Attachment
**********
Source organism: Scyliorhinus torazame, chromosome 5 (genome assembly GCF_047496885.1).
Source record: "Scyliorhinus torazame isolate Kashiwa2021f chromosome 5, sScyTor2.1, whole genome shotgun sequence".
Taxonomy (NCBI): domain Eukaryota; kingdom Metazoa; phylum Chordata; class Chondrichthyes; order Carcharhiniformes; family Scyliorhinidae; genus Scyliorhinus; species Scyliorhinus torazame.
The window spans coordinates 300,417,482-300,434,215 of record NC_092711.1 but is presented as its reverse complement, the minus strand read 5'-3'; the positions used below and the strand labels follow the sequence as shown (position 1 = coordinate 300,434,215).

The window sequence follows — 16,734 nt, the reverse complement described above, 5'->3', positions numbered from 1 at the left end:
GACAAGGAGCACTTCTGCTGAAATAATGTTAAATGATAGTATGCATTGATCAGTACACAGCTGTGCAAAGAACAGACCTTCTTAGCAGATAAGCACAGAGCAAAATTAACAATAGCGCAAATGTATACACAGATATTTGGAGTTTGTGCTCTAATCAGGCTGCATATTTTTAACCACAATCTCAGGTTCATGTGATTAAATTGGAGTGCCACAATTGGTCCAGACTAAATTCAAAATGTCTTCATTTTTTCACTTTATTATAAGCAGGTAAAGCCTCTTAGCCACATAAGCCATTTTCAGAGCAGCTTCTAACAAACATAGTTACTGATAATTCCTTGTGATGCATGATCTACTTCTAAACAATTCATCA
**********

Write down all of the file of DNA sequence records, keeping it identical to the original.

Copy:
Source organism: Scyliorhinus torazame, chromosome 5 (genome assembly GCF_047496885.1).
Source record: "Scyliorhinus torazame isolate Kashiwa2021f chromosome 5, sScyTor2.1, whole genome shotgun sequence".
Taxonomy (NCBI): domain Eukaryota; kingdom Metazoa; phylum Chordata; class Chondrichthyes; order Carcharhiniformes; family Scyliorhinidae; genus Scyliorhinus; species Scyliorhinus torazame.
The window spans coordinates 300,417,482-300,434,215 of record NC_092711.1 but is presented as its reverse complement, the minus strand read 5'-3'; the positions used below and the strand labels follow the sequence as shown (position 1 = coordinate 300,434,215).

The window sequence follows — 16,734 nt, the reverse complement described above, 5'->3', positions numbered from 1 at the left end:
GACAAGGAGCACTTCTGCTGAAATAATGTTAAATGATAGTATGCATTGATCAGTACACAGCTGTGCAAAGAACAGACCTTCTTAGCAGATAAGCACAGAGCAAAATTAACAATAGCGCAAATGTATACACAGATATTTGGAGTTTGTGCTCTAATCAGGCTGCATATTTTTAACCACAATCTCAGGTTCATGTGATTAAATTGGAGTGCCACAATTGGTCCAGACTAAATTCAAAATGTCTTCATTTTTTCACTTTATTATAAGCAGGTAAAGCCTCTTAGCCACATAAGCCATTTTCAGAGCAGCTTCTAACAAACATAGTTACTGATAATTCCTTGTGATGCATGATCTACTTCTAAACAATTCATCA